Dalton Water Pumping Station, Stockton Road, Dalton le Dale, Durham.
Water pumping station, 1873-79, listed grade II*. First phase of the project (repair) was carried out in 1998 with a large grant from English Heritage. Building converted to a pub, restaurant and function suite.
St John the Baptist Church, Lincoln, dating from 1962-3 and listed grade II*, has been removed from the Buildings at Risk Register since the repairs to the hyperbolic roof have now been completed. English Heritage has supported the work with a 70% grant to the Parochial Church Council.
In England the local planning authorities are the primary custodians of the historic environment. Many local authorities maintain and use Registers of their own, and follow best practice by monitoring the condition of all their historic buildings, the majority of which are listed grade II. Examples of these county registers are to be found in Essex, Hampshire and Kent. A national overview of grade II buildings at risk is maintained by SAVE which has published eleven annual surveys of Buildings at Risk and maintains an online register. In 2000 SAVE had information on about 800 buildings. The register cannot hope to be comprehensive but it continues to fill out as more and more local authorities volunteer information. The primary aim of the SAVE register is to unite people looking for a building to repair with buildings in need of repair.
In Scotland The Scottish Civic Trust (www.scotnet.co.uk/sct) has operated a Buildings at Risk Service on behalf of Historic Scotland for the last ten years. Research on over 1500 Buildings at Risk has been collected during this time and a wealth of information now exists on a database of buildings ranging from unlisted crofts in the Western Isles to A-listed mansions in the Borders. The list is growing at a rapid rate. Information is derived from local authorities and a network of other organisations. Each year a Bulletin is published which highlights a representative number of buildings in terms of building types, location, and degree of dilapidation and to illustrate the many reasons as to why buildings are considered to be at risk. Like the SAVE register in England the Scottish list is aimed at marrying potential restorers with suitable properties.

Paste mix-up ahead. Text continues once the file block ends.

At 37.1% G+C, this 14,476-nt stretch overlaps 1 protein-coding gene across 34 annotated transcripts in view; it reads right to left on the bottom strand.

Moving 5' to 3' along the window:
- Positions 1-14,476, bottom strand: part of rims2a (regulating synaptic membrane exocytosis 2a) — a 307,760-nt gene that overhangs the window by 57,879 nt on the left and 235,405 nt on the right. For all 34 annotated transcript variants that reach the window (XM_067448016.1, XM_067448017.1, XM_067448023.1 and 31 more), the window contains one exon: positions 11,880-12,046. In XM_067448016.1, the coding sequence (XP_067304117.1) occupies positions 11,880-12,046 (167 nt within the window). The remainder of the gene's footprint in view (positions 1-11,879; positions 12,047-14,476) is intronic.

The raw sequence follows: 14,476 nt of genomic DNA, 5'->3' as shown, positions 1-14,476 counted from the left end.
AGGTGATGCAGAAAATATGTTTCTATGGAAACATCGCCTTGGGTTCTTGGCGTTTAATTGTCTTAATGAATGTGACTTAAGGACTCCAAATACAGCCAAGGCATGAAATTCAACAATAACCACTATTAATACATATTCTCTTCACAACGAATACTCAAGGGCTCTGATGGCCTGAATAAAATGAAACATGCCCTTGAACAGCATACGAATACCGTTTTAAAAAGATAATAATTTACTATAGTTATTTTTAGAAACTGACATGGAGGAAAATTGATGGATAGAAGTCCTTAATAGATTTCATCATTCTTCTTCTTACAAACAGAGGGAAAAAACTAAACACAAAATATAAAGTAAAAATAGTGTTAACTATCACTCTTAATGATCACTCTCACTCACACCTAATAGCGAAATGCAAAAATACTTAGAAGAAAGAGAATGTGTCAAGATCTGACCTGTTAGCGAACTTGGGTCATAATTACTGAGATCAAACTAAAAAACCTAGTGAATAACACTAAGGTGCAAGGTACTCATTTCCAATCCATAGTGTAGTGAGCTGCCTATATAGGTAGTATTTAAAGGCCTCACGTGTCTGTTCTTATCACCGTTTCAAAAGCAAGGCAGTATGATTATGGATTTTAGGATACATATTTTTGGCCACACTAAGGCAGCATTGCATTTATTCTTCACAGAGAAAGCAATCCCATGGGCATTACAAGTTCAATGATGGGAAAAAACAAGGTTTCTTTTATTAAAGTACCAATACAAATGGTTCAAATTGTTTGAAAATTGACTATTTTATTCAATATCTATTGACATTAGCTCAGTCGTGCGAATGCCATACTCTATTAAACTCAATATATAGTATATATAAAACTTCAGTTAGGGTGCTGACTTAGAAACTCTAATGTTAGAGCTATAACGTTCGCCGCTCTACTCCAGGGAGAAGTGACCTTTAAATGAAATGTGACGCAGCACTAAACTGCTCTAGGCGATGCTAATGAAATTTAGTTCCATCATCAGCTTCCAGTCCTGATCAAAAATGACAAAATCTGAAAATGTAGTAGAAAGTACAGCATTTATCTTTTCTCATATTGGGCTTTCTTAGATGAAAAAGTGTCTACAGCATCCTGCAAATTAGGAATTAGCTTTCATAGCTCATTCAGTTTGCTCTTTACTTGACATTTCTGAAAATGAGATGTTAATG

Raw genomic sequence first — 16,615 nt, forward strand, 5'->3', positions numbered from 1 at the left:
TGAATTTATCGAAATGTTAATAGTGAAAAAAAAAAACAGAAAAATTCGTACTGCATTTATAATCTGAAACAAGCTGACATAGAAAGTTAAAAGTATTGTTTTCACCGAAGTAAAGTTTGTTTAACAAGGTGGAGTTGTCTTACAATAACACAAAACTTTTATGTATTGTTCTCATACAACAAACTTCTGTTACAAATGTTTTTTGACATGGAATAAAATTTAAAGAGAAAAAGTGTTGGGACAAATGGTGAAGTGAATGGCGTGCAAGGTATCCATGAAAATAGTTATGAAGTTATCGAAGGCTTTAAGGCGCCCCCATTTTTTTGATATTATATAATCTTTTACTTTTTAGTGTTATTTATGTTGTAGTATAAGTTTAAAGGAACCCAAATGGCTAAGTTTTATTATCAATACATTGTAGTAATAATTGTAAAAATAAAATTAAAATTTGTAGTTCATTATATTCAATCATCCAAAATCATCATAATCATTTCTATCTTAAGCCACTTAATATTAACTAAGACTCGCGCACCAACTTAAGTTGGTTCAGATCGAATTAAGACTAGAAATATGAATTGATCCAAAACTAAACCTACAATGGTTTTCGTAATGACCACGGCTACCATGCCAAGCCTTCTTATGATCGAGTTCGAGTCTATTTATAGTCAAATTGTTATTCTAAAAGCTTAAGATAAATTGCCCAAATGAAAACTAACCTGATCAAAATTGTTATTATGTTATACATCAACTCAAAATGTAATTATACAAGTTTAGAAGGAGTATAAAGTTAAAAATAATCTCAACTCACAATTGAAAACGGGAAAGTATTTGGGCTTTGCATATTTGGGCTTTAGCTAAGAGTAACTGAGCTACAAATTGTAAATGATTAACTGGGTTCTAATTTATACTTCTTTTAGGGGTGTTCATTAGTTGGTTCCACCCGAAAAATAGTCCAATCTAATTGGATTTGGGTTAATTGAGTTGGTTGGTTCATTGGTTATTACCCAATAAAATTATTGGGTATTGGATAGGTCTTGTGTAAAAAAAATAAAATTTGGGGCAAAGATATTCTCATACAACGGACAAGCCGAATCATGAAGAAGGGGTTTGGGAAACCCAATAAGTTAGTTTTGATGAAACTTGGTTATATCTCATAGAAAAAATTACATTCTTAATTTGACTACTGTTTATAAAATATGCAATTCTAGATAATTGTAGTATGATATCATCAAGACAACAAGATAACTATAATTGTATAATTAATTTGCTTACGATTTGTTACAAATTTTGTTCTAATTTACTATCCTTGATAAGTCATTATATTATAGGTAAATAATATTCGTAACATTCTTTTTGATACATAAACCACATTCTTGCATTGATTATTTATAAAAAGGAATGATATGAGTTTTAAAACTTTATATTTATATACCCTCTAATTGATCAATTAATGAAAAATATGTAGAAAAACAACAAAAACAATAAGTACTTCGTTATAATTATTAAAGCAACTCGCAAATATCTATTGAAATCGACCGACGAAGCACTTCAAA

In Wales the only national source of information on all grades of buildings at risk is an extension of the SAVE register. Cadw has not itself produced any registers of buildings at risk; instead it has concentrated on the resurvey of listed buildings which is due to be completed by the end of 2005. However as local authority areas are being completed, Cadw is offering grants of up to 80% to local authorities for them to prepare their own local buildings at risk registers. Eight buildings at risk surveys are in preparation. Non-conformist chapels are a particular class of building in Wales, which provide one of the most consistent expressions of religion and culture of any of the component countries, which make up the UK. However they are at constant risk from demolition or crass conversion.
In Northern Ireland the Ulster Architectural Heritage Society in association with the Environment and Heritage Service, has produced six Buildings at Risk volumes. The latest volume published in 2000 summarises the current situation. Five hundred and ninety buildings have appeared at risk, but 23% have achieved a positive new future. A particular feature of Northern Ireland is the large number of urban dwellings that have been at risk as a result of the legacy of the Troubles.